. 39-year-old woman was married to a 25-year-old man who was a photographer in the model industry. She had gained weight and he had lost interest. He was used to looking at slim models all day long. They were religious, positive people, devoted to each other. In the office they spoke kindly and frankly in front of each other discussing their conundrum. He loved her but he no longer desired or enjoyed sex as much with her. She was on lifelong antidepressants (which she thought had put on her weight) and couldn't get off due to fierce historical rebound issues. They wanted her to lose weight and him to gain interest, and perhaps even for her to get off antidepressants.
They both went on oxytocin (24 IU in one nostril t.i.d.) and also before and during any sexual encounter. They informed me that within several days their intimacy was better than it had been in years. They thought that their marriage was back on track. It's half a year later and they are doing better than ever. She has still not tapered off the antidepressant.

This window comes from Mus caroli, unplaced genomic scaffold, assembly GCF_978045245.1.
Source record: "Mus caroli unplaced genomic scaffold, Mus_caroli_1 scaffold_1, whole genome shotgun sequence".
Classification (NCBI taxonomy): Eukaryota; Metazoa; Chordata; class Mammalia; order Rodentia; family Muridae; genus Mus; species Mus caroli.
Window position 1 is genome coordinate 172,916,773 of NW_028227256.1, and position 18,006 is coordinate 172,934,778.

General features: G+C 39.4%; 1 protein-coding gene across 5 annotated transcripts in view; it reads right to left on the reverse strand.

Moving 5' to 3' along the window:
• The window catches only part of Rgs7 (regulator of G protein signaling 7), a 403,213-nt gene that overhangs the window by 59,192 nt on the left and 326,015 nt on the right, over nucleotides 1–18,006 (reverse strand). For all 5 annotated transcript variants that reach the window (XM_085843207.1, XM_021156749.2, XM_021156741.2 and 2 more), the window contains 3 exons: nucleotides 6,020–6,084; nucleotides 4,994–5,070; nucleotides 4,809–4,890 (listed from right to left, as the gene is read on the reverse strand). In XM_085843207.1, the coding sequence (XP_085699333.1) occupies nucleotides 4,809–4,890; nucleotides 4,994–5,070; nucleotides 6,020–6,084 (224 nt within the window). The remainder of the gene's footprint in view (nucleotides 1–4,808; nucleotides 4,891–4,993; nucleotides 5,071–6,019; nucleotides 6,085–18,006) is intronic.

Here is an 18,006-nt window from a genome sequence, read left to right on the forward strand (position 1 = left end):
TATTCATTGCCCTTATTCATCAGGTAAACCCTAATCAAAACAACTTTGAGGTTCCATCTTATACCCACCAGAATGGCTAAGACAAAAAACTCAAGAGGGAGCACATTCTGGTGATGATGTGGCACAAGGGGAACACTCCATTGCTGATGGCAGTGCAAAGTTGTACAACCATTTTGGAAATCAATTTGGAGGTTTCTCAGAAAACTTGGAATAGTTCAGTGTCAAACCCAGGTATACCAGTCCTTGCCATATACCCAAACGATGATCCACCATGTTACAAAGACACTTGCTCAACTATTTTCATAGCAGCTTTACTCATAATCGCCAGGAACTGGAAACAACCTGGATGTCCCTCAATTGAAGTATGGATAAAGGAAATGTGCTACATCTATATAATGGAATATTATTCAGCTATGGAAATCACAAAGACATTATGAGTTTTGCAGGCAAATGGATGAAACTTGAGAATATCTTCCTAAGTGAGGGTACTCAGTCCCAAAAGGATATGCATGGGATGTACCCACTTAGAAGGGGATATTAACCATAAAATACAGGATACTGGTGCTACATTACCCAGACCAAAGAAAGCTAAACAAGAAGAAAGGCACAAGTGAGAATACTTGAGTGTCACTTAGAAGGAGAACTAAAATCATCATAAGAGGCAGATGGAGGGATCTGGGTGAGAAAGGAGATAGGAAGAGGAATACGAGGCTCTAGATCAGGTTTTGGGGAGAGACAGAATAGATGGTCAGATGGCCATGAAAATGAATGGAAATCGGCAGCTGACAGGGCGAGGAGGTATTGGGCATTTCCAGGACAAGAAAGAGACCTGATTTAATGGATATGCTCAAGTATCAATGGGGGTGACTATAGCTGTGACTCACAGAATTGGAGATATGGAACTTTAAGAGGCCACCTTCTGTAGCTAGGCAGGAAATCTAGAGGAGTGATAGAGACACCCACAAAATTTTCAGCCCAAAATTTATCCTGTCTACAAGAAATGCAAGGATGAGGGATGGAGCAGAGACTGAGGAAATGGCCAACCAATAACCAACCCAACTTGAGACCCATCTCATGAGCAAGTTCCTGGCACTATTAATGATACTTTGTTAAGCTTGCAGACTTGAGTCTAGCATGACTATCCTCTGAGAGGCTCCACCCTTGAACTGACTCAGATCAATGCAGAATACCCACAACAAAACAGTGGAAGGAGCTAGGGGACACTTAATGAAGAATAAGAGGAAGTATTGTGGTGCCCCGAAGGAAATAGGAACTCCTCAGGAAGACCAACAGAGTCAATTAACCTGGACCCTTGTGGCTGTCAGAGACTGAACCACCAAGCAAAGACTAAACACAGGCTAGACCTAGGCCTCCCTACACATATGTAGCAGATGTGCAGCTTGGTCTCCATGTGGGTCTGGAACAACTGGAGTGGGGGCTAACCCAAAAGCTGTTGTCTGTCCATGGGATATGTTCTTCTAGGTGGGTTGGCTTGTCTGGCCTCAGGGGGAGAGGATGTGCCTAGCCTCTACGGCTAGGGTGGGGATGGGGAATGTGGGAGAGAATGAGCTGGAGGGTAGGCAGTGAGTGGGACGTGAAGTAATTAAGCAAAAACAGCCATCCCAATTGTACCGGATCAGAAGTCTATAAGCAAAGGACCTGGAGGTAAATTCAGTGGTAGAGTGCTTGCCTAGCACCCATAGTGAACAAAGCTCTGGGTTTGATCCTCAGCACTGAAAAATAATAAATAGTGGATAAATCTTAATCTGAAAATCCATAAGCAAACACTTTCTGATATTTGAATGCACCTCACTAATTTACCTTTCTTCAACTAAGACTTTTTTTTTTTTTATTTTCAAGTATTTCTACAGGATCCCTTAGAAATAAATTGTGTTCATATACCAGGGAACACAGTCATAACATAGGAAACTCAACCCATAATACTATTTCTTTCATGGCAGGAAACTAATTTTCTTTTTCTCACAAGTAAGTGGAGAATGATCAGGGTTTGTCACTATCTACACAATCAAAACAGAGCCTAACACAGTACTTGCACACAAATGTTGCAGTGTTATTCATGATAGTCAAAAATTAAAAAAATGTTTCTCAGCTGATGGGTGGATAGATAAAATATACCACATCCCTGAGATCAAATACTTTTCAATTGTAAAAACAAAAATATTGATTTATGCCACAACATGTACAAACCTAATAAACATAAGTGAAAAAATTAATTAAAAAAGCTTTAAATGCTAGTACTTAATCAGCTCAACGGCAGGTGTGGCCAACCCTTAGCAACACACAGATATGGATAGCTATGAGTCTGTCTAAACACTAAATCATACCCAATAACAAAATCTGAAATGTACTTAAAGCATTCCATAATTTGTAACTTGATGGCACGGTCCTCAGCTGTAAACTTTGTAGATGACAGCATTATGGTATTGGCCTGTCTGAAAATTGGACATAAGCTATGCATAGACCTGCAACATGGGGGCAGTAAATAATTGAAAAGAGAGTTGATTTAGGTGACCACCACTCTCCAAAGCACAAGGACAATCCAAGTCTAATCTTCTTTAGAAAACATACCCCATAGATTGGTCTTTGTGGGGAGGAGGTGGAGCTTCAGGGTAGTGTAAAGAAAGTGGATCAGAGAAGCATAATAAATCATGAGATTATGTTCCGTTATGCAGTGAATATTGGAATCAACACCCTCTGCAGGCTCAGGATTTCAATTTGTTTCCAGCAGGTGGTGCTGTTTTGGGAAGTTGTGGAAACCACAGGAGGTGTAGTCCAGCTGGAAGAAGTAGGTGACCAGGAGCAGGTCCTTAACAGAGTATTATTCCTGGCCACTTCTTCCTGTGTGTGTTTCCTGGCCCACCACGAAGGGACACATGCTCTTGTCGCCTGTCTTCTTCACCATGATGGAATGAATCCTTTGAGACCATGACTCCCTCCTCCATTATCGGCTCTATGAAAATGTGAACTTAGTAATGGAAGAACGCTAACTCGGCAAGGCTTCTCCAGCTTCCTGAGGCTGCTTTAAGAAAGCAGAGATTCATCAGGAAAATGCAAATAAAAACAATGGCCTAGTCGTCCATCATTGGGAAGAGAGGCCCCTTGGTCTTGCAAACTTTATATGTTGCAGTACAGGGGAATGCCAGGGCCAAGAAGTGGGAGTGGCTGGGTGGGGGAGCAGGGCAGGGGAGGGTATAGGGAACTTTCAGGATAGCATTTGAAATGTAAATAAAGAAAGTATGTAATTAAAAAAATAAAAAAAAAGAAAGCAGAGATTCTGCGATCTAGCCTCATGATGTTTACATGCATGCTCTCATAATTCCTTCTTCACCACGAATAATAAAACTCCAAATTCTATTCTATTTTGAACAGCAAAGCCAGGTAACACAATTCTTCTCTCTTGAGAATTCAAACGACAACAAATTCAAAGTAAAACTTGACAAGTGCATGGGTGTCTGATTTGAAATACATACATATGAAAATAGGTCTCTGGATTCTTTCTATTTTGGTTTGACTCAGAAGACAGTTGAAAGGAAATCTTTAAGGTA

Patient 4
. I worked with this 36-year-old intelligent woman for a year and got nowhere. She had a lifelong history of severe constipation that severely reduced the quality of her life. She had numerous colonoscopies, and the gastroenterologists had consistently reported to her that she had a "dead" area in her sigmoid colon. It could not be "revived" and surgery was her only answer. She had tried hormone replacement, fermented foods, fiber and seeds, neurotransmitter balancing, exercise, colonic therapy, and thyroid replacement, and still she was limited in what she could eat and prone to severe and constant flatulence and pain. She only eliminated once every 2 weeks. It took a lot to achieve that. She had tried numerous digestive enzymes and stomach acid replacement, and was down to only being able to eat a handful of foods without constant pain and bloat. I offered oxytocin as a last resort.